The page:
We were fifteen in 1974. It was, in retrospect, maybe not the beat time to be growing up in America. Our political memory began with a pair of assassinations six years earlier. Drastic measures were taken to stabilize the economy three years after that. The first of several gas crises struck a couple years later. And, oh, a President resigned that August.
A month later, we started high school. We were fifteen, after all.
High school was, well, high school. Nothing special about that. We went to class, we participated in band and drama, we did what kids do.
Funny thing about that: Not once, not then, not before, not later, did it ever cross our mind that some idiot might walk in and shoot up the place.
And never could we imagine the people running our country not giving a shit if someone did.
But this is what it’s come to.
A student at Santa Fe High School was asked Friday about the massacre she had just escaped: “Was there a part of you that was like, ‘This could not happen at my school?’”
“No,” she said, “it’s been happening everywhere. I’ve always felt it would eventually happen here, too.”
Sandy Hook happened six years ago. For today’s high school student, that massacre — and the inaction that followed, as inaction follows all massacres — is all they know. They’ve grown up with the awareness that their country could care less about their lives, that their country’s leaders will piously offer thoughts and prayers and nothing else, that they have been abandoned to their fates.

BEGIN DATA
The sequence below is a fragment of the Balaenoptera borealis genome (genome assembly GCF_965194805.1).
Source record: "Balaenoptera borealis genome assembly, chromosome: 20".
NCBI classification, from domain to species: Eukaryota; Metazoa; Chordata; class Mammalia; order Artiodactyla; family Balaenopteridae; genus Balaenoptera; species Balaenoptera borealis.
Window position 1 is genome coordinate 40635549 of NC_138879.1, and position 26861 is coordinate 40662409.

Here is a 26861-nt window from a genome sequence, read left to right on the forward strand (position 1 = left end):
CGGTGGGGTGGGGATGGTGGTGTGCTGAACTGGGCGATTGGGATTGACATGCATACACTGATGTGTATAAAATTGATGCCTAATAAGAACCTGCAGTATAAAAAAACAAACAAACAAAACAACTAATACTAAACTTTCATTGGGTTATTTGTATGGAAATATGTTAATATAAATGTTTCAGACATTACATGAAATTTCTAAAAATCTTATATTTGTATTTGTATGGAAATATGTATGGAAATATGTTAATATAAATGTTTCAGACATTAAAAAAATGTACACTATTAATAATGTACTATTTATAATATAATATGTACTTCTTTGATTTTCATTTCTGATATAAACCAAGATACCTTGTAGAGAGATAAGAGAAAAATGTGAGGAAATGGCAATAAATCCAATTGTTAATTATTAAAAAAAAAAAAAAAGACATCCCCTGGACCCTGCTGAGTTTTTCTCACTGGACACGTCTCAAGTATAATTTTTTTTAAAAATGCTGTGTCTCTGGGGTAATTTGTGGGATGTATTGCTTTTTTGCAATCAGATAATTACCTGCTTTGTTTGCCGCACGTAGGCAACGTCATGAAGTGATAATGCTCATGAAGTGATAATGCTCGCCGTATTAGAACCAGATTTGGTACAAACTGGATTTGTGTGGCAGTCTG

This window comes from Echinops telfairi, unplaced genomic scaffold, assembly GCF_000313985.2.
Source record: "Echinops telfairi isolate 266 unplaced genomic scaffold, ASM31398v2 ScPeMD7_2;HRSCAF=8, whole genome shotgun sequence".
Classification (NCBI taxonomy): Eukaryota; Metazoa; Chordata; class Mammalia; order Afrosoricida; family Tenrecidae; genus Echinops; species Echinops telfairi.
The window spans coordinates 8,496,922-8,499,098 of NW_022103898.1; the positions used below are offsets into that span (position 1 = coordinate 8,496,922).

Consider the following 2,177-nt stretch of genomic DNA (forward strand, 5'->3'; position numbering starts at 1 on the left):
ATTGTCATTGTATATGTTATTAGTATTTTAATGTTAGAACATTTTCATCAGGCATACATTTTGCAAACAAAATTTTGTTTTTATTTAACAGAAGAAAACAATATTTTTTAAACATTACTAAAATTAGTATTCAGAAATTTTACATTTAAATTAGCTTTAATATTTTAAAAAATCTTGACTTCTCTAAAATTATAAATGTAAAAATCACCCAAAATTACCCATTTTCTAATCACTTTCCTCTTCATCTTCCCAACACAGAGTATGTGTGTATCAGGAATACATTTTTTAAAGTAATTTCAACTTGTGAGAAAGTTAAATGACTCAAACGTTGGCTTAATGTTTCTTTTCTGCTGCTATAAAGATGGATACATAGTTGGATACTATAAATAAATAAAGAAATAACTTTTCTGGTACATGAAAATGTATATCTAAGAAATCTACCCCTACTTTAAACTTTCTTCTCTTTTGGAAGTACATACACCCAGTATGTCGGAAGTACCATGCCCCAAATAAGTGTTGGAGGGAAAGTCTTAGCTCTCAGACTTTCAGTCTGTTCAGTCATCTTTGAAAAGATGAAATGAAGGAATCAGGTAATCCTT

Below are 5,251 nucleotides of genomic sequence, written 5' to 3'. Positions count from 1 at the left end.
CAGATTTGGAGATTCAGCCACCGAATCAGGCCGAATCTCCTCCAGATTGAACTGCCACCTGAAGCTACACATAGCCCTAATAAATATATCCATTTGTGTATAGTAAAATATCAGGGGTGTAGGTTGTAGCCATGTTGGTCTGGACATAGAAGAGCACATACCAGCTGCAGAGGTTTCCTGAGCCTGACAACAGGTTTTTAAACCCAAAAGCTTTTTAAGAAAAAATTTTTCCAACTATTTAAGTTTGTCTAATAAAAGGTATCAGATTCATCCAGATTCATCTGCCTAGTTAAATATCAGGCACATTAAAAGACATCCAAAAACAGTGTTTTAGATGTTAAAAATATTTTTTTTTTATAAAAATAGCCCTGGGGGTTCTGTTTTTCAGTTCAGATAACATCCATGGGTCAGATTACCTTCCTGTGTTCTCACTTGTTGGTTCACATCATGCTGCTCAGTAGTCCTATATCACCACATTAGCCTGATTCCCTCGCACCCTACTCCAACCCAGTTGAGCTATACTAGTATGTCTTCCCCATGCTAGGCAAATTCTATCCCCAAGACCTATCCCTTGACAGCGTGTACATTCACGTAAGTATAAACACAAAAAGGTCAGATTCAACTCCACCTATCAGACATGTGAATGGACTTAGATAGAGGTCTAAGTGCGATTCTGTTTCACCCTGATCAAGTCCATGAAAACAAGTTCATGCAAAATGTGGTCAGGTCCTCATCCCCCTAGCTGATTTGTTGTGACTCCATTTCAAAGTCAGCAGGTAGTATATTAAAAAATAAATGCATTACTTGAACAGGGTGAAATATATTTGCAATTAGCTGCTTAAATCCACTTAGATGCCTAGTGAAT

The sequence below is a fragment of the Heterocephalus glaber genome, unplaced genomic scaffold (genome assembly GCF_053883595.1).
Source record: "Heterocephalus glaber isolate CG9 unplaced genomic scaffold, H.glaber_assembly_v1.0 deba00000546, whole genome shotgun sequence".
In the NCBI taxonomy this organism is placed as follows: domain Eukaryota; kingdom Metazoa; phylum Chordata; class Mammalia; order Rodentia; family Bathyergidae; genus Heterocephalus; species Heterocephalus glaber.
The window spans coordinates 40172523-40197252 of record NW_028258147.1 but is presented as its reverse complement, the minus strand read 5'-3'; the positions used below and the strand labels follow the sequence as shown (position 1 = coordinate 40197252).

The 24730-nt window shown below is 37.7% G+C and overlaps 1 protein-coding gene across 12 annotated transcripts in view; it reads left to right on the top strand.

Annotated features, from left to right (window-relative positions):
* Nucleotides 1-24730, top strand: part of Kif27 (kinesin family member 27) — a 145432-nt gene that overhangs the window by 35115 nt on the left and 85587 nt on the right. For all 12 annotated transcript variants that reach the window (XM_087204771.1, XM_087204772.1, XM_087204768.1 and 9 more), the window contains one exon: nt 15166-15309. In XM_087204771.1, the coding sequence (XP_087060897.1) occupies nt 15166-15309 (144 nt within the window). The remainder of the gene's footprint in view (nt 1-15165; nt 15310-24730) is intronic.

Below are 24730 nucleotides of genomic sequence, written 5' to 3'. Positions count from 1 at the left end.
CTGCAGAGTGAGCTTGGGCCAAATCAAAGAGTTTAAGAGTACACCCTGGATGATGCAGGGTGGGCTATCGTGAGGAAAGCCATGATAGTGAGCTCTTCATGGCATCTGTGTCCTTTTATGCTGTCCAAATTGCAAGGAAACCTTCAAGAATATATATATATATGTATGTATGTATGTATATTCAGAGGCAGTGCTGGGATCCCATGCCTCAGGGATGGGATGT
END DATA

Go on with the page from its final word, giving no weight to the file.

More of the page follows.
What’s it like to grow up like that? What’s it like growing up in a world where massacre drills are as familiar as fire drills? What’s it like when the best grownups have to offer is armed teachers, or fewer doors? What’s it like knowing that politicians would sooner see you dead than lift a finger to protect you?
What’s it like knowing that more people have died this year in school shootings than serving in the military?
In 1974, at age fifteen, we were already plenty cynical — by nature, and because of the times. But we were lucky: Nothing new about crooked politicians, nothing personal about diminishing resources. Nobody was trying to kill us, and nobody would have complained if action was contemplated to prevent it. The NRA as we know it today had yet to corrupt our leaders and our values.
We didn’t grow up with a target on our back. Today’s kids do. And they know it. And they know nothing will be done to stop it.
Imagine growing up like that. We can’t begin to.